Experimental Design Details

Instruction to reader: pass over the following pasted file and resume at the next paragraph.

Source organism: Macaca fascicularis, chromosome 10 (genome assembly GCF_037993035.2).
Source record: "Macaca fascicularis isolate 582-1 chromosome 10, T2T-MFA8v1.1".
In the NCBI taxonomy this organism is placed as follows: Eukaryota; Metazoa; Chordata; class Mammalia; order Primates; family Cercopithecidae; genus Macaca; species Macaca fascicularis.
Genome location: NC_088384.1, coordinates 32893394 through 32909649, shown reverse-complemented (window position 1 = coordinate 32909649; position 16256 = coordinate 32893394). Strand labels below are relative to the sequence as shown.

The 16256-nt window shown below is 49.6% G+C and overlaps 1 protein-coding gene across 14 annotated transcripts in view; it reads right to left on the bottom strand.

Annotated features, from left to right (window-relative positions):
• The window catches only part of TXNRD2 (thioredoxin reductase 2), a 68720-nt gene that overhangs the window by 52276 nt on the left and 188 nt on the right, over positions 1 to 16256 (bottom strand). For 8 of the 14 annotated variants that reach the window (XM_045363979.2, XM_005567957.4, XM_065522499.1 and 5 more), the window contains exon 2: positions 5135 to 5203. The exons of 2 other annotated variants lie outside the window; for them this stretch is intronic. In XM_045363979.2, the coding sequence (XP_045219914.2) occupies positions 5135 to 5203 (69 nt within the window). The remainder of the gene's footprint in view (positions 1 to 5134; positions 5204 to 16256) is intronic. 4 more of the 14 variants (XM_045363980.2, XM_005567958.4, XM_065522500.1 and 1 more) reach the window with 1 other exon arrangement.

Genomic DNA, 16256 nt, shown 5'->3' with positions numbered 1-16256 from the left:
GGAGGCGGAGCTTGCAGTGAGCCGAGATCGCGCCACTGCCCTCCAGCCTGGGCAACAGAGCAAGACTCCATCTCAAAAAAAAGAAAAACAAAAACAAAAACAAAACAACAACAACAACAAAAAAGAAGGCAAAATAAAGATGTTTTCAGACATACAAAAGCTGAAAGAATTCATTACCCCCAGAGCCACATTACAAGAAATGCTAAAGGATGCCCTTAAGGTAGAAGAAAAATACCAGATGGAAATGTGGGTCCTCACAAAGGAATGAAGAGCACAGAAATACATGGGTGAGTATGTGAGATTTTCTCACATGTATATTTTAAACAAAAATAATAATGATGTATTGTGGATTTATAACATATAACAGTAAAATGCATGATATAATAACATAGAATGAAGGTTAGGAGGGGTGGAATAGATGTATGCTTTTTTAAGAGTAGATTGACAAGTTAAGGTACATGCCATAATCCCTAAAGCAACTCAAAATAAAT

The incentivized online experiment with families from Saudi Arabia and Hong Kong aims to understand the behavioral change in individuals in response to the treatment in the RCT, where the treatment bundles together several potential mechanisms. We identify three channels through which the treatment effect might occur: 1) feeling of reciprocal obligations by the employers, 2) decreased social distance between employers and domestic workers (DWs), 3) and employers’ increased moral cost of causing harm to DWs. These channels should result either in more altruistic feeling of employers towards the DWs and/or lead to reduced antisocial behavior. We also hypothesize that kind actions at the first instance of an interaction promote kind reciprocal behavior from the other party, relative to when the kind action only comes at a later stage. We cannot merely learn from existing laboratory experiments, since while earlier literature has established that reciprocity and reduced social distance both enhance immediate prosociality towards individuals, it does not examine persistence of these effects and spillovers on other members of the same group (only Gneezy and List 2006 or Kube et al. 2012 document some short term persistence of response to gifts). Also, extrapolating and generalizing results from laboratory settings with undergraduate students can be misleading in the particular setting we study, where social norms guiding interactions of employers and DWs have been long established and hence guide individual behavior. Games We will use incentivized experiments typically used in a laboratory that closely resemble the situation of Filipino domestic workers in Saudi Arabia and in Hong Kong: 1) the bargaining power is heavily skewed towards the employers, 2) the interaction is of fairly long duration but one-shot (one employment contract, assuming away possibility of reemployment as getting a new domestic worker is not more costly than prolonging a contract with a new one), and 3) there is a possibility for the domestic worker to send a signal to the employer at the first instance of their interaction: either through giving him or her a small gift (with no substantial monetary value but with a positive intrinsic value), or through increasing familiarity and reducing social distance by presenting a picture of their family. The signal is expected to induce employers to behave more prosocially towards the workers and employers’ moral cost of harmful action towards the domestic workers should increase. We will use two games: a dictator game with a restricted budget set and an adapted version of two modified dictator games used in Fehr et al. (2008) and Bauer et al. (2014). Unlike in their case, we will not use two binary games, but rather we make the choice space “more continuous” by having multiple choices per category. In each game, a sender has to select between two alternative allocations of tokens for him/herself and the receiver. Dictator game The dictator game allows the sender to redistribute US$20 between him/herself and the receiver. The sender can then allocate anything between US$0 and US$10 units in increments of US$1 to the receiver using a slider bar. Manipulating default endowment allocation (orthogonal to treatment) Further, we will randomly manipulate whether the initial allocation on the slider bar starts at (20,0)—i.e. all for the sender and nothing for the sender—or whether it starts at an egalitarian split (10,10), allowing for “taking away from the receiver”. Although the choice space is theoretically equivalent, the framing results in different norms associated with the redistributive choices (Krupka and Weber, 2013; Cox et al., 2016). While a distribution (15,5) is perceived as rather generous gift of US$5 in the former game, taking US$5 away from the receiver in the latter game, is perceived as rather nasty. As such, we will manipulate the moral cost of harmful behavior independent of the role of social distance and reciprocity. Measure: inequality aversion (Bolton and Ockenfels 2000; Fehr and Schmidt 1999) or altruism vs. selfishness; no efficiency concerns. Does not capture harming in any other way than not sharing. Binary games The senders will make choices in a series of binary games. The order of the games will be randomized. The games will be as follows: One of the options will be fixed at (10,10) in every game. The other option will change across games as follows: (11,13), (10,8), (9,6), (8,4), (7,2), (6,0). The (11,13) option allows us to separate efficiency maximizers and altruists from egalitarians. The fewer (10,10) in the remaining games, the more willing to harm. Measures: on top of inequality aversion, altruism and selfishness it adds efficiency concerns (Charness and Rabin 2002) and antisocial/spiteful behavior (Herrman et al., 2008). The simple setting gives us an opportunity to manipulate the default option: either the (10,10) option is selected as a default or the alternative is chosen. The options are presented such that the selected option is presented at the left part of the screen. This option will again be useful in separating the role of moral costs from the role of social distance and reciprocity. This section discusses the procedure of the experiment for the dictators. In the first round, there will be two parts. The first part will ask basic demographic questions and questions related to the experience of the individual with employment of domestic workers (if, and if so, for how long and of which nationality). It will also ask few general questions about the regulations related to employment of domestic workers. Lastly, it will ask a question about which two nationalities do the largest groups of domestic workers in their country have. The second part consists of the actual choices in dictator games. One of the treatments is implemented. The order of the games is randomized and the ordering is recorded. The second round is different and its purpose is to determine whether the first round treatment has 1) persistent effects, 2) whether there the “first impressions” effect matters, and 3) whether it affects attitudes towards Filipinos in general. It starts immediately with choices in the same dictator games. The dictators are again matched with the same Filipina as in the first round. They will be told that “you are matched with the same person as last week”. After their dictator game choices, the dictators will be asked to take part in a single-target implicit association test testing their subconscious attitudes towards Filipinas (See Lowes et al. 2015; note that the set of photos will consist of photos of the Filipinas, including the matched one; although with lower precision, we will be able to elicit attitudes towards the specific individuals). To further elicit attitudes towards Filipinos in general, we will also ask a question related to social distance of the dictators and Filipinos inspired by a question on “views of Filipinos” as in Lowes et al. (2015): “In which of the following ways do you view Filipino people: very positively, somewhat positively, neutral, somewhat negatively or very negatively?”